While living in Javed Manzil for couple of years, Dr. Iqbal had many illustrious visitors including Quaid-i-Azam Muhammad Ali Jinnah and his sister Fatima Jinnah in 1936 and Hindus leader Pandit Jawahir Lal Nehru who was also a great admirer of the great poet and thinker. Within days of shifting to newly-constructed Javed Manzil, Dr Iqbal had suffered a great personal loss when his wife Sardar Begum, mother of Javed Iqbal, expired on May 24, 1935.
Allama Iqbal was born on November 9, 1877. His date of birth was confirmed officially after extensive research by National Committee for Birth Centenary Celebrations–a committee that was set by former Prime Minister Zulfiqar Ali Bhutto, who visited the tomb of poet on January 1, 1977 to mark the inauguration of a yearlong centenary celebration. This very committee had also suggested that the federal government should buy Javed Manzil and turn it into a museum where all personal belongings of Dr. Muhammad Iqbal be preserved and displayed for the posterity.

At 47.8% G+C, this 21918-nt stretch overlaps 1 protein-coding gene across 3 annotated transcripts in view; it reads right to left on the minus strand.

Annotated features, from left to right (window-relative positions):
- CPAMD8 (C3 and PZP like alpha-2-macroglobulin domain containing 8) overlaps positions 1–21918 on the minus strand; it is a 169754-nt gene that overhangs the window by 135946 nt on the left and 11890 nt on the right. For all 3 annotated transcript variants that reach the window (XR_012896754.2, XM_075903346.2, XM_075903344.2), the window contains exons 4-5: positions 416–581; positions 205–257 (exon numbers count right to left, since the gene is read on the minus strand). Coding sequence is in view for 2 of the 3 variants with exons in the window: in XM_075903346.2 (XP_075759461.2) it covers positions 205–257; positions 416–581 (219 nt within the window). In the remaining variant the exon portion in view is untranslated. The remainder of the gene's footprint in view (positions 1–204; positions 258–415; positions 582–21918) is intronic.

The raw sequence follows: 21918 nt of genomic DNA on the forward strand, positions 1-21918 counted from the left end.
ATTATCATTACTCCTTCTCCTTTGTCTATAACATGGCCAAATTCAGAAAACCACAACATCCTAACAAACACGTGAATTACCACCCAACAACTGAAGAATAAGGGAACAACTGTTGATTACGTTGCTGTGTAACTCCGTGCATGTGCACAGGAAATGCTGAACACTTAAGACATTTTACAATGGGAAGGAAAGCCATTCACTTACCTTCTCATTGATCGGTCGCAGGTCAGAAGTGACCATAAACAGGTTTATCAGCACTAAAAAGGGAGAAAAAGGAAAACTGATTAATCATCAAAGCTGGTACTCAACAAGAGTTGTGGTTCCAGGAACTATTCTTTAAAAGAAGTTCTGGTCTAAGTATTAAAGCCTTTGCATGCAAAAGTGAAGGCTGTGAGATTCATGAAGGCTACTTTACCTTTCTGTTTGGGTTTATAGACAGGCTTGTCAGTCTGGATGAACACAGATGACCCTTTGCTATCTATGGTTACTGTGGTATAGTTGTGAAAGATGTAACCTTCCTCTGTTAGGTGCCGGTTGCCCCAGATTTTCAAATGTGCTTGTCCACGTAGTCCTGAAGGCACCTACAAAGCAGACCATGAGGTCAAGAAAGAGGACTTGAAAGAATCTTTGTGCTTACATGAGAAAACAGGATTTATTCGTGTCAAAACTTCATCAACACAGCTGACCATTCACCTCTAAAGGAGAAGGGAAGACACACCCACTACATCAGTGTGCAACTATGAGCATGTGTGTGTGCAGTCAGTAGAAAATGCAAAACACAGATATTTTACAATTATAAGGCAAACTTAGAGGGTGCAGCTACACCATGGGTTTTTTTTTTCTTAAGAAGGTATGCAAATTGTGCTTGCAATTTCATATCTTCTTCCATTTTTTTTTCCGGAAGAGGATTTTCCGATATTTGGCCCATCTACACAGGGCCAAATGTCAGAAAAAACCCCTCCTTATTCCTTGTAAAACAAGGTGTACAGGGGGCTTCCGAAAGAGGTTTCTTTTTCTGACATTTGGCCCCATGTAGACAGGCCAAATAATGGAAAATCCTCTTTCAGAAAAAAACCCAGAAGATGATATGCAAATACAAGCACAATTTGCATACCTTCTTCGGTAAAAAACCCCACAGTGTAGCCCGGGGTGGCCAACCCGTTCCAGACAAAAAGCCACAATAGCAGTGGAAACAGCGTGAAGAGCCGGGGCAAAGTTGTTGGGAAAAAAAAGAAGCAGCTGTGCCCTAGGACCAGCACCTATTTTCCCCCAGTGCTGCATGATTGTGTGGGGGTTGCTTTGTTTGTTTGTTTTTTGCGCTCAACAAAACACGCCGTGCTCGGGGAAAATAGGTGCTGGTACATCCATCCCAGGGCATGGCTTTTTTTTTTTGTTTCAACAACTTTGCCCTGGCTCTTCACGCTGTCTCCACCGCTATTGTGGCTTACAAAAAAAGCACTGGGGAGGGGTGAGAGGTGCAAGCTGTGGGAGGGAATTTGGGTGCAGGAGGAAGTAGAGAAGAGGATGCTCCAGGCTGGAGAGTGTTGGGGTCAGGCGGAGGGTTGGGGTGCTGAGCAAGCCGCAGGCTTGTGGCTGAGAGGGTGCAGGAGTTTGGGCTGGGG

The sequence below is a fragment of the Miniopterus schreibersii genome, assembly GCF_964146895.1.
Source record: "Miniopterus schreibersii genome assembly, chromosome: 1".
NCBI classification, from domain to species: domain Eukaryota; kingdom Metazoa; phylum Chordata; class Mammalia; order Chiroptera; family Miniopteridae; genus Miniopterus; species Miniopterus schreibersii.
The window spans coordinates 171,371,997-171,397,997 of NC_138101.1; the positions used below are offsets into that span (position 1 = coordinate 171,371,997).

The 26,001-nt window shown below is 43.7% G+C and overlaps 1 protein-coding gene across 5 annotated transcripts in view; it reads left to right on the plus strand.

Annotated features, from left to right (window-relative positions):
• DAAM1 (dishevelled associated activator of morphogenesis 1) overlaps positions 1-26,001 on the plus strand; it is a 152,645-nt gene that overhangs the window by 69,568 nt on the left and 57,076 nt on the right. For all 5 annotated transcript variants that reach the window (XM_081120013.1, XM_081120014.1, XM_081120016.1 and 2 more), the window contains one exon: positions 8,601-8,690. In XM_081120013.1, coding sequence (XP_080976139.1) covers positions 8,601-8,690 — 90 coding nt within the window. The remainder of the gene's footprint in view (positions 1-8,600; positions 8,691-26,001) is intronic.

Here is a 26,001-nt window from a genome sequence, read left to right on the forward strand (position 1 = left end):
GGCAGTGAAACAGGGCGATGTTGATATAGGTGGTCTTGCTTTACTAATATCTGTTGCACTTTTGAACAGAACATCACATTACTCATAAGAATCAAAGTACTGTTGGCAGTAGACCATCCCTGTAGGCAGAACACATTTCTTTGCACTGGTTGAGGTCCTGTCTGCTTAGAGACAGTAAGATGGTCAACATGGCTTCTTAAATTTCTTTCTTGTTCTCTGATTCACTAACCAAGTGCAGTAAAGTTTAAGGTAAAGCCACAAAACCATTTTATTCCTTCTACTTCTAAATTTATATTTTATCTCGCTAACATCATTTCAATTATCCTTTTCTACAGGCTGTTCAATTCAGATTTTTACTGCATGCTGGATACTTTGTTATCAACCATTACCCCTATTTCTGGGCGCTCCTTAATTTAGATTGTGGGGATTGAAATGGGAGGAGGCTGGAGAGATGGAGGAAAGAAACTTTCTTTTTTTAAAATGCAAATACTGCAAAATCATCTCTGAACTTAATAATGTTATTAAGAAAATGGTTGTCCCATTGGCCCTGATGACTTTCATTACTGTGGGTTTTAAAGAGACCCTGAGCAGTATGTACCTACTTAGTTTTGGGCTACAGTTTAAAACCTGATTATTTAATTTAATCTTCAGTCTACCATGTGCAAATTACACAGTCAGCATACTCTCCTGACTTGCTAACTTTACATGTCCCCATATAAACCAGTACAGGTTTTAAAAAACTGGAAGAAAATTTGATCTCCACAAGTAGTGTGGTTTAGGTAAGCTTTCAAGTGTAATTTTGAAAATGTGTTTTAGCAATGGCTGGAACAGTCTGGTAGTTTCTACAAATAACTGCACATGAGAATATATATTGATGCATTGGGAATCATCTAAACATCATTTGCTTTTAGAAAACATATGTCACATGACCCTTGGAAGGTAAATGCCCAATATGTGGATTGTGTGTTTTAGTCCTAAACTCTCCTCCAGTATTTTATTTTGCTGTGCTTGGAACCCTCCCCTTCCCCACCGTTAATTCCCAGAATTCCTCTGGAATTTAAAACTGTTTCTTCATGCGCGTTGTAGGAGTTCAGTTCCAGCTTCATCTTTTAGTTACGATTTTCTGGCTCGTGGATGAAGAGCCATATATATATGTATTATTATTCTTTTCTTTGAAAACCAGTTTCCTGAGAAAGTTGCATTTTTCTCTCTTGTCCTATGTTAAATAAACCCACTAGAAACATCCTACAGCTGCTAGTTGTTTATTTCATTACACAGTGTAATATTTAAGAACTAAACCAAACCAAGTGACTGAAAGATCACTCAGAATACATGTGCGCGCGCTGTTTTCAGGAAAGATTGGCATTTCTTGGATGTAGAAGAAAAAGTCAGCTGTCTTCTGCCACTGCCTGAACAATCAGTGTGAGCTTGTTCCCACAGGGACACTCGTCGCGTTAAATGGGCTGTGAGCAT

Allama Iqbal Museum was formally inaugurated on December 2, 1977 by COAS/President General Muhammad Zia-ul-Haq. This was done accordingly and Javed Manzil possession was taken over by the federal government in December 1977 and turned into Iqbal Museum which was renovated by some Japanese engineers who had especially visited Lahore for this purpose at the invitation of the federal government and Iqbal Museum was formally inaugurated by President/Chief of Army Staff General Muhammad Ziaul Haq in December 1984.